The Squared Circle: Life, Death, and Professional Wrestling by David Shoemaker:
It must be said that scaffold matches were, in retrospect, real almost to the point of boredom. The wrestlers were so consumed with safety—both their own and that of their opponents—that most of the combat took place in prone positions, and the punches and kicks were decidedly low-impact. But twenty or twenty-five years ago, through the semicredulous eyes of the premodern wrestling fan, those matches were stunning. To win the match, you had to knock your opponents—allow me to italicize—off the platform and into the ring below. You can see the kids and adults in the audience standing in awe, necks craned. The act was one part monster movie and one part Marvel Comics, and plainly very, very dangerous: No suspension of disbelief was necessary.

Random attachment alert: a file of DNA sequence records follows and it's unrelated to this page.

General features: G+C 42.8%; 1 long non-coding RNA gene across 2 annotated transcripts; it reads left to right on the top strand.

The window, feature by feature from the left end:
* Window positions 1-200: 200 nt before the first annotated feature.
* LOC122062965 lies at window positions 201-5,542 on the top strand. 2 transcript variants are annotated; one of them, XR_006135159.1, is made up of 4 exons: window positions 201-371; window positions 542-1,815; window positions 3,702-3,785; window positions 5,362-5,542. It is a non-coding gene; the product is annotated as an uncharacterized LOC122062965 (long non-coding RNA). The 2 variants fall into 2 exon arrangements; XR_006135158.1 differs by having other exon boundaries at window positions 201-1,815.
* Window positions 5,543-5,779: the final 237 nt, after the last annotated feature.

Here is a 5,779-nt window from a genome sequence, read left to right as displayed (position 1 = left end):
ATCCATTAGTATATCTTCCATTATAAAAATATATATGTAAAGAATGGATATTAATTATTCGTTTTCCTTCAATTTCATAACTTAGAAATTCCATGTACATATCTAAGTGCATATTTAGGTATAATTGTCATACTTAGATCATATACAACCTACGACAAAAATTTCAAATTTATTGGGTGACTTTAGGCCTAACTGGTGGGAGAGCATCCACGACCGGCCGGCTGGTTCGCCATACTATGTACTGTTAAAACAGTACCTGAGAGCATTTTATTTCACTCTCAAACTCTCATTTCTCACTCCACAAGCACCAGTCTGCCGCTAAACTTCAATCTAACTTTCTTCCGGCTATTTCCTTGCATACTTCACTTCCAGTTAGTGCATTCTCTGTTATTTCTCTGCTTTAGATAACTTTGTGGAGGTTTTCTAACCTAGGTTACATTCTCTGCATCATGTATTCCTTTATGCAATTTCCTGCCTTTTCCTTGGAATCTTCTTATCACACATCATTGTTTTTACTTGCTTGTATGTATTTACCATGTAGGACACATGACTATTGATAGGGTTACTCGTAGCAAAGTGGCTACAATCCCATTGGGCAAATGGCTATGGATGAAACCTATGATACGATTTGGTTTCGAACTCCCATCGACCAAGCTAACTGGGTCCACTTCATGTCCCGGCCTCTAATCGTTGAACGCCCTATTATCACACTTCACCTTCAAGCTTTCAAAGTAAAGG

I first watched “Night of the Skywalkers” belatedly, on a homemade VHS compilation tape a buddy of mine had put together. The rolling lines of static only served to up the ante: I felt like I was watching a bootlegged copy of Faces of Death. It might not have been much of a match, but it took place thirty feet in the air, and it ended with the nefarious Midnight Express duo falling from the scaffold into the ring (each was hanging from the underside of the platform, monkey bars style, to minimize the distance of free fall). They were followed in their plummet by their insufferable manager, Jim Cornette, who stupidly climbed the scaffold after the match to escape the Warriors’ manager, “Precious” Paul Ellering. Cornette—nowhere near the experienced stuntman that his Midnight-ers were—blew out both knees when he landed in the ring.